When I read what Ron Bright wrote about Sias' photo, I had to get a copy of Long's book from my local library to look at it. A couple of observations.
The control box in Sias' photo is definitely not the same as the box pictured two pages earlier, where AE and Cyril Remmlein are examining "a radio direction finder loop". That unit appears to be the same as the loop Breslin photo'd AE holding up (framing her face). (As an aside, it also gives a pretty good look at what bears a striking resemblance to a Blucher Oxford...)
Sias' photo appears to me to be AE's electra, and it appears to me to be consistent with the most recent iteration of the instrument layout prior to the flight.
In what I believe to be an earlier variant, the one with the second "compass" on the windscreen centerpost, AE is manipulating radio knobs (the Hooven controls?) on the horizontal panel to the right of the throttle assembly. In a photo showing that setup, it is clear that the overhead gauge farthest to the right in Sias' photo is not present. In the later photo, that gauge is present. The location of the rest of the instruments visible in Sais' photo appear to be entirely consistent with other photos of AE's electra, and with the dash template. The horizontal panel to the right of the throttles, in Sias' picture, appears clear.
Also, in one of the other pictures I have, while the area behind the map light is dark, it appears that something is there, which is probably the control box. Why it wasn't installed on the right side when the Hooven controls were removed, I don't know, except that there does appear to be some kind of a gauge on the front of the box, and maybe she couldn't see it anywhere else.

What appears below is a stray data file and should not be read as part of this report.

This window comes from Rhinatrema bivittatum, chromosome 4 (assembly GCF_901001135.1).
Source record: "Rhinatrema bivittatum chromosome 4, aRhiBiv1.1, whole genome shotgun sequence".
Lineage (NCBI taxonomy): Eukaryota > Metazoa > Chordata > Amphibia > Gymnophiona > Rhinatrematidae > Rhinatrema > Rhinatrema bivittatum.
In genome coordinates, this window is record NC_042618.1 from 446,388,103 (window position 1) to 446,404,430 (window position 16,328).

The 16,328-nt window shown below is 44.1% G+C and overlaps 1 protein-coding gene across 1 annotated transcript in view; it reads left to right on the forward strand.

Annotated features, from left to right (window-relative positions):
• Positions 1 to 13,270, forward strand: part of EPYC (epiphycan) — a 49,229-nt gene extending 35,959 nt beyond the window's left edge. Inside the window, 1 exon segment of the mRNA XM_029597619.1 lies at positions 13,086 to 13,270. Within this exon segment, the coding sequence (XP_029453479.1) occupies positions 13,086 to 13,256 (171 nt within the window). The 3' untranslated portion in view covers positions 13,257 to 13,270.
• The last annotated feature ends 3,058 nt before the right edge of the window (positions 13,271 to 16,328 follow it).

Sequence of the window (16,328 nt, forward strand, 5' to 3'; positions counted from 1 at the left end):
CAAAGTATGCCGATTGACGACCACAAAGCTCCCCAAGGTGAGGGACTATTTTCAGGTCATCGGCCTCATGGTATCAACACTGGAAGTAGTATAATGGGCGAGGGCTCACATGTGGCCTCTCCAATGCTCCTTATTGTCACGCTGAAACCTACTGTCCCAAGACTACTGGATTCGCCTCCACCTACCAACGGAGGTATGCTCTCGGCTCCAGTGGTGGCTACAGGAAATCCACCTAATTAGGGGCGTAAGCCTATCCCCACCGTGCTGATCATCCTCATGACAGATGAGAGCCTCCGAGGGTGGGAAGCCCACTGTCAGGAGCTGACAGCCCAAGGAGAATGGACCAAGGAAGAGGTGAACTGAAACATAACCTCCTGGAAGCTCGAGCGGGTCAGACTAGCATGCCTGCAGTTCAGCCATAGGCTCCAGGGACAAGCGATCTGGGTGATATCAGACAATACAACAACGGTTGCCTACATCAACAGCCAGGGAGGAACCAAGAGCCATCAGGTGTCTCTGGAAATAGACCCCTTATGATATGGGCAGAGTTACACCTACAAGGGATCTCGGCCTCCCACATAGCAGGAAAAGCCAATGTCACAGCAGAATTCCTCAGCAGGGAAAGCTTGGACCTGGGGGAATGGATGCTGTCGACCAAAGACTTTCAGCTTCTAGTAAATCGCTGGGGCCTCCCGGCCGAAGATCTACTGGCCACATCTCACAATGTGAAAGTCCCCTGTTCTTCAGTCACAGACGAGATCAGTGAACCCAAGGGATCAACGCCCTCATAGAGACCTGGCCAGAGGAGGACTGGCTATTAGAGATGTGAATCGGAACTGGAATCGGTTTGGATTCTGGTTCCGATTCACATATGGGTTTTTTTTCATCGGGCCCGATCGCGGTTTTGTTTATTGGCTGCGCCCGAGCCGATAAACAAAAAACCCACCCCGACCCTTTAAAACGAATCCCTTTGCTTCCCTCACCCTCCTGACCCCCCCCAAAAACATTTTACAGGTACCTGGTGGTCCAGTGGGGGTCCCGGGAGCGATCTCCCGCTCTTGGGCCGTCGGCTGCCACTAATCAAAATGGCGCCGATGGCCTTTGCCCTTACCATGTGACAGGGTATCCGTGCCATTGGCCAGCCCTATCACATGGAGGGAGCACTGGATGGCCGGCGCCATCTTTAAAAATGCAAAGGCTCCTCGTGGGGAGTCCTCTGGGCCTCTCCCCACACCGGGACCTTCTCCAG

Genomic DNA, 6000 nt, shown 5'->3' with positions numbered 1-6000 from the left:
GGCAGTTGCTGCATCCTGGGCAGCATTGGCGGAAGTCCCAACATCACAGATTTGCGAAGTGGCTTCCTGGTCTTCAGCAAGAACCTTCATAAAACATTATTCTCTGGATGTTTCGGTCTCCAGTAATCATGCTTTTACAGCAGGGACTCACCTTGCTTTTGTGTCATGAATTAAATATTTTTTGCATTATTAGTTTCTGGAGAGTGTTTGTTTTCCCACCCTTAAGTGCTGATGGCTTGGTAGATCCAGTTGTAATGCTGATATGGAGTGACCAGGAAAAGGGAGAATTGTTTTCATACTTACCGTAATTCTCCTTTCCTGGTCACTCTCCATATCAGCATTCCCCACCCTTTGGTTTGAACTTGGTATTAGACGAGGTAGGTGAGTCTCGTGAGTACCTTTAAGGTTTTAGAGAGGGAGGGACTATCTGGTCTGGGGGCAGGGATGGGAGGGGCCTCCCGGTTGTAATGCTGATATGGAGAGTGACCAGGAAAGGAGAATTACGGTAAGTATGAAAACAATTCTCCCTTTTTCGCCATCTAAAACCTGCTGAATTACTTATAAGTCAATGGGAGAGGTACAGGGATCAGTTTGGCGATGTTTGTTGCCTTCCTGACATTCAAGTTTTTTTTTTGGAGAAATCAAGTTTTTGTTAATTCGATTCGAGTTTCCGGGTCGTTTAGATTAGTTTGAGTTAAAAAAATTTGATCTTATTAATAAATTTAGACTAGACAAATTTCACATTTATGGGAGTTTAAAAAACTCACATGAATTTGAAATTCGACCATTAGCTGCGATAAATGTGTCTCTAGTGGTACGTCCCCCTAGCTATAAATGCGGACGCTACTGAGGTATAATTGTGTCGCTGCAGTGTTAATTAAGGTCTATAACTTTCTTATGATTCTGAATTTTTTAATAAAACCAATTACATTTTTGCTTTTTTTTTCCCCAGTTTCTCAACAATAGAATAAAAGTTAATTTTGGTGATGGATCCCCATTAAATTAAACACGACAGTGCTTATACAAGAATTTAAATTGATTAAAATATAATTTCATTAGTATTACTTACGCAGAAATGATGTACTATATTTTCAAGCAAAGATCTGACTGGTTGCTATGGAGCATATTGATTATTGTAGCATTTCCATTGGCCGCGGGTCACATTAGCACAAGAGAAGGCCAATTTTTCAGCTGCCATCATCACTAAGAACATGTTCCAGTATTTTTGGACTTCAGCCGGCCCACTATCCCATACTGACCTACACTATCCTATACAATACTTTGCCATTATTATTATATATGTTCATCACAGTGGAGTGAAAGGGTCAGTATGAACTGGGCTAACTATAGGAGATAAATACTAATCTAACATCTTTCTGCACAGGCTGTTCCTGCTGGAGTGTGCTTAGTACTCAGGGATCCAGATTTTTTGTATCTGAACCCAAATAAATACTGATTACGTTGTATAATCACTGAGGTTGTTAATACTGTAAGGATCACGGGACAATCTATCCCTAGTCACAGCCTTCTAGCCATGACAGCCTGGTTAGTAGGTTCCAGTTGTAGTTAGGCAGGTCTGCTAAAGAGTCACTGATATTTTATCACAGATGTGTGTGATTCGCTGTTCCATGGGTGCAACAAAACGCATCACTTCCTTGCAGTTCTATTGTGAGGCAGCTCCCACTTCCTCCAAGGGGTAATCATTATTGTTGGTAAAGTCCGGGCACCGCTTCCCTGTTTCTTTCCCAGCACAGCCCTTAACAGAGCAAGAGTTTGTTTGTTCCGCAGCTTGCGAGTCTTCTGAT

Does any of this go toward dating Sias' photo? Probably doesn't help a bit, but I'm reasonably sure that if it's not the final version of the panel, it's close. Interesting that the control box in the photo, and the box in the photo are not the same though...
Also, a quick question, O learned one, in a couple of the later photos, there appears to be some kind of linkage, or gizmo with two parallel tubes or rods, that come up to the rear of the copilot's seat, from back in the cabin. They seem to have handles, or a fitting or something. They don't seem to show up in earlier photos. Is this part of the fuel management system? It's obviously not a fishing pole...
The controls on the shelf below the instrument panel on the copilots side (that AE is twiddling in the photo you mention) are the knobs on the 27A Remote for the Western Electric receiver. That part of the shelf is obscured in the Sias photo.
The tubes and rods you mention may be associated with the fuel system, but I'm guessing about that.
If the aircraft in the Sias photo is Earhart's and if the photo was taken in Miami, the following changes have been made since the earlier photos we have that we know show Earhart's cockpit:
What we really need are more datable photos of Earhart's panel layout. A review of newsreel footage used in various Earhart documentaries may help.